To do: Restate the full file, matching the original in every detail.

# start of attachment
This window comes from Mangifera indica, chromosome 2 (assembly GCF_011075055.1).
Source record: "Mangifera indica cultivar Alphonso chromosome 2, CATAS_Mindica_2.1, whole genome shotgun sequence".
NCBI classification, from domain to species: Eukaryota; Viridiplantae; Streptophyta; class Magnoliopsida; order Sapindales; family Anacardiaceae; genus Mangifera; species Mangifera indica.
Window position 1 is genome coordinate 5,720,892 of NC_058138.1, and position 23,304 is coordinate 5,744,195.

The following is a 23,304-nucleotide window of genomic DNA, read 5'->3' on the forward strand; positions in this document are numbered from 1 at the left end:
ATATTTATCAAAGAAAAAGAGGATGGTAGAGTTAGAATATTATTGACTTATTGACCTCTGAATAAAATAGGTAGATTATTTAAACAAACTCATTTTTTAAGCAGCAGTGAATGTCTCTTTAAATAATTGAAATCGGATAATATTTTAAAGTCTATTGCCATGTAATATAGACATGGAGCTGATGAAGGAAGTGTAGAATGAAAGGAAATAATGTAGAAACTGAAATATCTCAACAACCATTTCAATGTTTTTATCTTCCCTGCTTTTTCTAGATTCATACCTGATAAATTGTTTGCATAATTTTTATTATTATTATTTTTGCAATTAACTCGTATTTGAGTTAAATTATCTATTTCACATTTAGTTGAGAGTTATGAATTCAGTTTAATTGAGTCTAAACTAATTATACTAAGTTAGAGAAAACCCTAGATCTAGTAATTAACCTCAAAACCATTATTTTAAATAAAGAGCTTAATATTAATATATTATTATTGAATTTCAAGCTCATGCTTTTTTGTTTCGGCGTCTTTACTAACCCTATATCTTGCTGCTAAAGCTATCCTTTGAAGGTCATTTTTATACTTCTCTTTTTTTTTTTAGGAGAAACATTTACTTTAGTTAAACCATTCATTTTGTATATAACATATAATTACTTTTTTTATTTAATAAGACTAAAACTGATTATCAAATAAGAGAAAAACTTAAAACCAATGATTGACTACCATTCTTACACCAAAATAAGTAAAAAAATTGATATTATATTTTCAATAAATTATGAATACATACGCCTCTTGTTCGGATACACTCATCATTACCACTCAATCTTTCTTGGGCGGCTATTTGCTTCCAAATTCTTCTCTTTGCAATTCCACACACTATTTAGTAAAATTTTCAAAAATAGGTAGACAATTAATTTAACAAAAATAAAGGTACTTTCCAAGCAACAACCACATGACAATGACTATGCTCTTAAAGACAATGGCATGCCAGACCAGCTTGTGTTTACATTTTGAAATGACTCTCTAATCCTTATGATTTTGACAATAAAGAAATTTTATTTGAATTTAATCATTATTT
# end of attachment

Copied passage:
This window comes from Mangifera indica, chromosome 2 (assembly GCF_011075055.1).
Source record: "Mangifera indica cultivar Alphonso chromosome 2, CATAS_Mindica_2.1, whole genome shotgun sequence".
NCBI classification, from domain to species: Eukaryota; Viridiplantae; Streptophyta; class Magnoliopsida; order Sapindales; family Anacardiaceae; genus Mangifera; species Mangifera indica.
Window position 1 is genome coordinate 5,720,892 of NC_058138.1, and position 23,304 is coordinate 5,744,195.

The following is a 23,304-nucleotide window of genomic DNA, read 5'->3' on the forward strand; positions in this document are numbered from 1 at the left end:
ATATTTATCAAAGAAAAAGAGGATGGTAGAGTTAGAATATTATTGACTTATTGACCTCTGAATAAAATAGGTAGATTATTTAAACAAACTCATTTTTTAAGCAGCAGTGAATGTCTCTTTAAATAATTGAAATCGGATAATATTTTAAAGTCTATTGCCATGTAATATAGACATGGAGCTGATGAAGGAAGTGTAGAATGAAAGGAAATAATGTAGAAACTGAAATATCTCAACAACCATTTCAATGTTTTTATCTTCCCTGCTTTTTCTAGATTCATACCTGATAAATTGTTTGCATAATTTTTATTATTATTATTTTTGCAATTAACTCGTATTTGAGTTAAATTATCTATTTCACATTTAGTTGAGAGTTATGAATTCAGTTTAATTGAGTCTAAACTAATTATACTAAGTTAGAGAAAACCCTAGATCTAGTAATTAACCTCAAAACCATTATTTTAAATAAAGAGCTTAATATTAATATATTATTATTGAATTTCAAGCTCATGCTTTTTTGTTTCGGCGTCTTTACTAACCCTATATCTTGCTGCTAAAGCTATCCTTTGAAGGTCATTTTTATACTTCTCTTTTTTTTTTTAGGAGAAACATTTACTTTAGTTAAACCATTCATTTTGTATATAACATATAATTACTTTTTTTATTTAATAAGACTAAAACTGATTATCAAATAAGAGAAAAACTTAAAACCAATGATTGACTACCATTCTTACACCAAAATAAGTAAAAAAATTGATATTATATTTTCAATAAATTATGAATACATACGCCTCTTGTTCGGATACACTCATCATTACCACTCAATCTTTCTTGGGCGGCTATTTGCTTCCAAATTCTTCTCTTTGCAATTCCACACACTATTTAGTAAAATTTTCAAAAATAGGTAGACAATTAATTTAACAAAAATAAAGGTACTTTCCAAGCAACAACCACATGACAATGACTATGCTCTTAAAGACAATGGCATGCCAGACCAGCTTGTGTTTACATTTTGAAATGACTCTCTAATCCTTATGATTTTGACAATAAAGAAATTTTATTTGAATTTAATCATTATTT